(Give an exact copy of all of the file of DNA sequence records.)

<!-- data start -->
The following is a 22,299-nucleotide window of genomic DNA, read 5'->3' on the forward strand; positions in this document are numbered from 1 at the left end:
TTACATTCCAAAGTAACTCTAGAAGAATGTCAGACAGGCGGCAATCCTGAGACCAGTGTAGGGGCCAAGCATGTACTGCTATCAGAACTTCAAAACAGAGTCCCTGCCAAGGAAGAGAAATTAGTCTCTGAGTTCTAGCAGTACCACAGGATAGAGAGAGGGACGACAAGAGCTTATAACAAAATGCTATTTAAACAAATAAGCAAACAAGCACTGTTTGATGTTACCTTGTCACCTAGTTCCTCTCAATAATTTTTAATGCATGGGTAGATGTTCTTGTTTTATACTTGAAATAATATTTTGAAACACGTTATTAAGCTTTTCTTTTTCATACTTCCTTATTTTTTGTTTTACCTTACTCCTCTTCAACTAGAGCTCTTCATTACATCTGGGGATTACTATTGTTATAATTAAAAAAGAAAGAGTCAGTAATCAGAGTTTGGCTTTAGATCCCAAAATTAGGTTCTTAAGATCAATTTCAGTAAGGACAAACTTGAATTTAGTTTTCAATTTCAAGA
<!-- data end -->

The following is a 22,299-nucleotide window of genomic DNA, read 5'->3' on the forward strand; positions in this document are numbered from 1 at the left end:
TTACATTCCAAAGTAACTCTAGAAGAATGTCAGACAGGCGGCAATCCTGAGACCAGTGTAGGGGCCAAGCATGTACTGCTATCAGAACTTCAAAACAGAGTCCCTGCCAAGGAAGAGAAATTAGTCTCTGAGTTCTAGCAGTACCACAGGATAGAGAGAGGGACGACAAGAGCTTATAACAAAATGCTATTTAAACAAATAAGCAAACAAGCACTGTTTGATGTTACCTTGTCACCTAGTTCCTCTCAATAATTTTTAATGCATGGGTAGATGTTCTTGTTTTATACTTGAAATAATATTTTGAAACACGTTATTAAGCTTTTCTTTTTCATACTTCCTTATTTTTTGTTTTACCTTACTCCTCTTCAACTAGAGCTCTTCATTACATCTGGGGATTACTATTGTTATAATTAAAAAAGAAAGAGTCAGTAATCAGAGTTTGGCTTTAGATCCCAAAATTAGGTTCTTAAGATCAATTTCAGTAAGGACAAACTTGAATTTAGTTTTCAATTTCAAGA